“Do you regret not taking off the hijab and continuing to play soccer?” Fazeela and I had never really talked about this. She had never wanted to. “Yes,” She said simply. “And I hate them for putting me in that position. I hate that I was a pawn in a stupid political game. I just wanted to play.”
All three types of relationships (romance, friendship, and family) were described with so much depth as well! Since this is a You’ve Got Mail retelling – I’m going to start with the romance. The enemies-to-lovers arc, was developed gradually, with so much yearning that it was impossible not to swoon over! Seeing the online relationship on Hana’s anonymous podcast take place side-by-side with this progression, and them slowly realise who the other truly is, and watch that bond strengthen was beautiful.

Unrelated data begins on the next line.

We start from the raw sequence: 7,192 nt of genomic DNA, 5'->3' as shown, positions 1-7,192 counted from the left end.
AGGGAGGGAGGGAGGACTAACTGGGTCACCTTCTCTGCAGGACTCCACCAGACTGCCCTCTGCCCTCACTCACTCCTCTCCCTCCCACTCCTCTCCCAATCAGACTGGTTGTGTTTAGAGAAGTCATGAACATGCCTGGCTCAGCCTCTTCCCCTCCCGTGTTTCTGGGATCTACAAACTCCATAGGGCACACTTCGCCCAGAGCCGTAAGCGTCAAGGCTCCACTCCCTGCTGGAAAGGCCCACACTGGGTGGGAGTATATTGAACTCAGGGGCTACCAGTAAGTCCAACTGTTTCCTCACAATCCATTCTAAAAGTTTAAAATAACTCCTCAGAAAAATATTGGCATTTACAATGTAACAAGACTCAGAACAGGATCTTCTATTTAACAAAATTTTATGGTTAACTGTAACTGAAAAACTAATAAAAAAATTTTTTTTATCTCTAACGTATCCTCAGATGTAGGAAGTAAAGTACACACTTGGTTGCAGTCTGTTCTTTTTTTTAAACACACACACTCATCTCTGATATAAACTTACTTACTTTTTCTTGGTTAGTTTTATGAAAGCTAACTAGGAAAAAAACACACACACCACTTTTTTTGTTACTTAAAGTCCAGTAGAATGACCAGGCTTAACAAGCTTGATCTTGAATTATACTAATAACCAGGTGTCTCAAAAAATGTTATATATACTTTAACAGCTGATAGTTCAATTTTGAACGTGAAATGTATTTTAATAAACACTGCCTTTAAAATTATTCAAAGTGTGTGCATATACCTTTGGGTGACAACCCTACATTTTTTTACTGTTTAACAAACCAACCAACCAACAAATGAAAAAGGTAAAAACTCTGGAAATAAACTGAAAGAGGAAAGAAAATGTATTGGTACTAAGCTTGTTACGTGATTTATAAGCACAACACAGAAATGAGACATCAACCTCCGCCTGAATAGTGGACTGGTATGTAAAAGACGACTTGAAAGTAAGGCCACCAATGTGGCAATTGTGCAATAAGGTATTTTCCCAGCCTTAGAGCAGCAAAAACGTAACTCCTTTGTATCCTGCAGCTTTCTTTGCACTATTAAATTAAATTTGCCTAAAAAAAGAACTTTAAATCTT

The friendships were also the best, because the three main people in the friend group had been best friends since childhood, and this book wonderfully showed that even though it’s great to support your friend through everything, it’s also okay to confront your friend if they do something you’re not comfortable with, as well as be selfish once in a while, and take care of yourself.
I love reading family dynamics in books, especially if they’re desi, and written by a desi author. I found a family, that, yes, wasn’t like my own, but reflected bits of my parents and brother in, which was so lovely to see. Seeing how much this family cared about each other, and the lengths they would go to make sure they’re all happy made me tear up. The parents were so supportive of their children’s dreams, and worked twice as hard to make their children feel safe, and loved.
What was it that famous man said? ‘What’s past is prologue’? “Shakespeare.” Rashid frowned. “I thought it was Shah Rukh Khan.”
All the cousins and extended family from India were completely eccentric, and full of advice, and exciting stories from their childhood! Literally every family member I have as at least one super exaggerated childhood/marriage story, that has to be fake, but they never admit it, so seeing that in a book made my heart full.